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re:Dinosaur Hunting techniques



     >In this way, it can often catch a gazelle long before the gazelle has 
     >a chance to reach its top speed (at which point a lion has absolutely 
     >no chance of success).
     
     You don't mention that lions tend to have multiple animals bringing 
     down larger prey, not just attacking one-on-one.  This seems to be 
     determined mostly on how hungry the pride is when the prey is brought 
     down.  So a baby gazelle may be brought down one-on-one, but an adult 
     gazelle/wildebeast/zebra may be brought down by several individuals.  
     How does this affect your theory?
     
     >As a slight aside, it is curious to note that, as in the case of the 
     >cheetah, most analyses of animal locomotion concentrate on limb 
     >movement patterns and speed.  Very rarely, if at all, are such 
     >factors as the acceleration abilities considered.  Cheetahs are known 
     >to be good high speed runners.  But no one really knows how quickly 
     >they can reach those speeds, because that sort of research has just 
     >not been done.
     
     Well, they have.  Didn't you know that they race cheetahs like 
     greyhounds in Egypt and other Arabian countries (or they used to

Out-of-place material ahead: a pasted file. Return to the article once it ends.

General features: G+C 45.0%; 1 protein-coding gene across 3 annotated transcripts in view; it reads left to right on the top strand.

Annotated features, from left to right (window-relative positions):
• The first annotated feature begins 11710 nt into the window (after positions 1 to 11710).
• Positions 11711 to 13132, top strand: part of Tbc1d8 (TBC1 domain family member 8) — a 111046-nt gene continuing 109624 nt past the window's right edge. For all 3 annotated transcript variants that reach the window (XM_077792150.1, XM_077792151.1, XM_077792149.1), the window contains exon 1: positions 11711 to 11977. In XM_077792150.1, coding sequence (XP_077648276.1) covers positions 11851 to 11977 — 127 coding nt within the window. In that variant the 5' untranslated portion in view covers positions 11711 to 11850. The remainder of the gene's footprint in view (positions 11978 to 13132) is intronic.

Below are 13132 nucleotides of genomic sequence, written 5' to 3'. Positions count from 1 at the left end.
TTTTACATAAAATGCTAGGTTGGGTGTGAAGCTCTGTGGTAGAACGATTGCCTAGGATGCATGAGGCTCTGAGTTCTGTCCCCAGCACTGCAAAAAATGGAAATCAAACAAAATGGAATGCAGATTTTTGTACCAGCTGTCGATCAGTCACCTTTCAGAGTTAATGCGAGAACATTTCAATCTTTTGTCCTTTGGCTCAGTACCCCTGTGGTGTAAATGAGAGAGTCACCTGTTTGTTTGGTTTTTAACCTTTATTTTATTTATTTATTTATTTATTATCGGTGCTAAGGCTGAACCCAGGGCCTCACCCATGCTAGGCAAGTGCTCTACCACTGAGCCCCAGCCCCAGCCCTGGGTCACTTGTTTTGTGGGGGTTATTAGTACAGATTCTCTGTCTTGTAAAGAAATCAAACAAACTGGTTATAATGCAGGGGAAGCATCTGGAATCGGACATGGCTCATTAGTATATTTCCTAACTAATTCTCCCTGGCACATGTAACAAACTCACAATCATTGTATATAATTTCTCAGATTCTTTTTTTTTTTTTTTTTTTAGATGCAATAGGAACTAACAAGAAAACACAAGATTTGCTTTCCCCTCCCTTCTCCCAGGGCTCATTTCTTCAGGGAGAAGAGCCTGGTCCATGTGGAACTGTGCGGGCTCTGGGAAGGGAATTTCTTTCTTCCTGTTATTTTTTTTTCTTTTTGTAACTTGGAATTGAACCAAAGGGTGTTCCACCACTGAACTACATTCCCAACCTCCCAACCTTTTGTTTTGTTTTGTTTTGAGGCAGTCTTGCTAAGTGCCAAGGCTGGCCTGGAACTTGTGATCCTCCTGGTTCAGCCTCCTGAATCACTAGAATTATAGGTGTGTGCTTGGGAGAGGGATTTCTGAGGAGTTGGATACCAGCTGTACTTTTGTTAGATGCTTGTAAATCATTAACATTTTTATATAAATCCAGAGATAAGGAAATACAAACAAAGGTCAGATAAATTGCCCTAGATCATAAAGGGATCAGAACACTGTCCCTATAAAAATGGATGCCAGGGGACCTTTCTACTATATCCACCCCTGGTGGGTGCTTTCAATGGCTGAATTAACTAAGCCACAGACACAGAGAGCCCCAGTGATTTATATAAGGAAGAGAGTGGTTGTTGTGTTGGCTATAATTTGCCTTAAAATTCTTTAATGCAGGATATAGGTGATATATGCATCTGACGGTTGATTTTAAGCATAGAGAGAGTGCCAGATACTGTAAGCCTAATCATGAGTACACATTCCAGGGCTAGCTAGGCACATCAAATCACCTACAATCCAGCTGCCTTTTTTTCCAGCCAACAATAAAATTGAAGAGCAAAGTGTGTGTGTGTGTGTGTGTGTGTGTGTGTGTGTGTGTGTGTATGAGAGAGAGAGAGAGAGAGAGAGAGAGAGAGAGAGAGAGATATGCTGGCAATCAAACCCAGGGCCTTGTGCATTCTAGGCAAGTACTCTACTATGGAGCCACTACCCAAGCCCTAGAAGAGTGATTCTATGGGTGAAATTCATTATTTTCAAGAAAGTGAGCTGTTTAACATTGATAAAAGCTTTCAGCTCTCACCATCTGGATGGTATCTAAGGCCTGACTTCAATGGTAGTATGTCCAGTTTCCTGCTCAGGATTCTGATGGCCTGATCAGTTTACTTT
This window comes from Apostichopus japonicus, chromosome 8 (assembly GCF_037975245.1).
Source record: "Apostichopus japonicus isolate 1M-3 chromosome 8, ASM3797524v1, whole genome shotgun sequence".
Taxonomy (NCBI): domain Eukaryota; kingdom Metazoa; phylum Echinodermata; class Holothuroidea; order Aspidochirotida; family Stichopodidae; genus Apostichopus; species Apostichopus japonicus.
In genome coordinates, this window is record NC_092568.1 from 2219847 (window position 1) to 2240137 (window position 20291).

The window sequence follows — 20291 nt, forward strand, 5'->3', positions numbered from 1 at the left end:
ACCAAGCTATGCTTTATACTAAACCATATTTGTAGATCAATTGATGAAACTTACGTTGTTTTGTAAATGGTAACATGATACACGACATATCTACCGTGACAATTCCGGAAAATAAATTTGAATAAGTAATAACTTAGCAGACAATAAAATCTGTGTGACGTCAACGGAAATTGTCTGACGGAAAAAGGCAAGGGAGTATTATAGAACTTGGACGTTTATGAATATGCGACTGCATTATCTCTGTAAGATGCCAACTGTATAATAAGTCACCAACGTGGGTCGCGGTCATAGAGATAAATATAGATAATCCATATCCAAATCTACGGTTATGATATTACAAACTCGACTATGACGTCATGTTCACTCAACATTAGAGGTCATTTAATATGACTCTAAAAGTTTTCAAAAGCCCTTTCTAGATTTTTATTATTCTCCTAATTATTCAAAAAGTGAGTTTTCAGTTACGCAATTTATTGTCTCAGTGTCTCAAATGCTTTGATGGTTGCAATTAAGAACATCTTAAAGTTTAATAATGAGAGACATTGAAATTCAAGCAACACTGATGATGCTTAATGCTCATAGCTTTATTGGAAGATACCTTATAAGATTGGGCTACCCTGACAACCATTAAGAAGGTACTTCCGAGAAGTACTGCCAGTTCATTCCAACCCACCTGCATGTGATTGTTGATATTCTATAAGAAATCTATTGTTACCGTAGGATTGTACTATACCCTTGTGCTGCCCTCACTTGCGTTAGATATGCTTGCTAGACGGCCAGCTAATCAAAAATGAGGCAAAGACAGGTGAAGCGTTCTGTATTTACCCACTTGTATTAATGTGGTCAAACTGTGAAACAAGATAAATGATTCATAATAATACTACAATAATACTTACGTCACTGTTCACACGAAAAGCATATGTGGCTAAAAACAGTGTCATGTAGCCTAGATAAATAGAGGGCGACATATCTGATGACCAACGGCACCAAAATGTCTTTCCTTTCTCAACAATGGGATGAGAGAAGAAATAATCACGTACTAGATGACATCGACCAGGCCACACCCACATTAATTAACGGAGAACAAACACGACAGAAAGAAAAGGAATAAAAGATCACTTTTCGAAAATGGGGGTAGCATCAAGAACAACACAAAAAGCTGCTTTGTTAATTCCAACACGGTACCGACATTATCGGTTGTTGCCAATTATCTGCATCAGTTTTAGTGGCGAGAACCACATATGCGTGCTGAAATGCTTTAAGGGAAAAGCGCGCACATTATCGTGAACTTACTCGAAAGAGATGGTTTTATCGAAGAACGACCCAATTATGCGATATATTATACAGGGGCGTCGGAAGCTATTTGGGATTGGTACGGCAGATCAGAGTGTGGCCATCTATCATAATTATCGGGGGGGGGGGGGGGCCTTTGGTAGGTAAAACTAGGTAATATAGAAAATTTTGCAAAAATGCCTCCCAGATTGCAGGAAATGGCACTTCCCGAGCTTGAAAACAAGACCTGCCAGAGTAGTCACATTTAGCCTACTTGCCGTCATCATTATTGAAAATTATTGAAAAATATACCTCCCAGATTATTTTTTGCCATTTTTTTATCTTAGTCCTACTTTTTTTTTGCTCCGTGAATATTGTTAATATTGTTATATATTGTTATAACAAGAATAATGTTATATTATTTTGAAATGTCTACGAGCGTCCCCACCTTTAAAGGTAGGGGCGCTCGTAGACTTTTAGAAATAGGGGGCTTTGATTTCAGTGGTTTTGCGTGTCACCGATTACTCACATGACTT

during French occupations, and much earlier)?
     
       Why, in your discussions of the physiology of the animals, lions, 
     cheetahs, and T rexs, do you consider lions, being a very robust 
     animal, like cheetahs, and not like T rex, also a very robust animal. 
       T rexs certainly aren't gracile in any way.  Cheetahs are very 
     gracile.  They have flexible spines so that in the full gallop their 
     spines ripple like a trampoline.  I don't picture T rex's spine doing 
     anything so undignified during a run.  I can see (perhaps) something 
     smaller and more elegant of form like Veloceraptor or Deinonychus 
     developing along  the lines of a speedster like the cheetah, but not 
     ol' brick T rex.  He's built like a truck, not a Ferrari.  Perhaps 
     even Allosaurus fragilus might be considered to be a speedier design, 
     but T rex?  
        I think your point about tendons is valid, but I believe T rex's 
     adaptations were more for being the biggest kid on the block, not the 
     fastest.
     
     -Betty Cunningham
     (bcunning@nssi.com at work)
     (bettyc@flyinggoat.com in the studio)
     
     (and what with all the fused tendons along most therapods' tails,  you 
     don't see the completely supple spine like in a cheetah, anyways.  
     Therapods spines seem to have been reinforced to prevent exactly that 
     kind of movement.)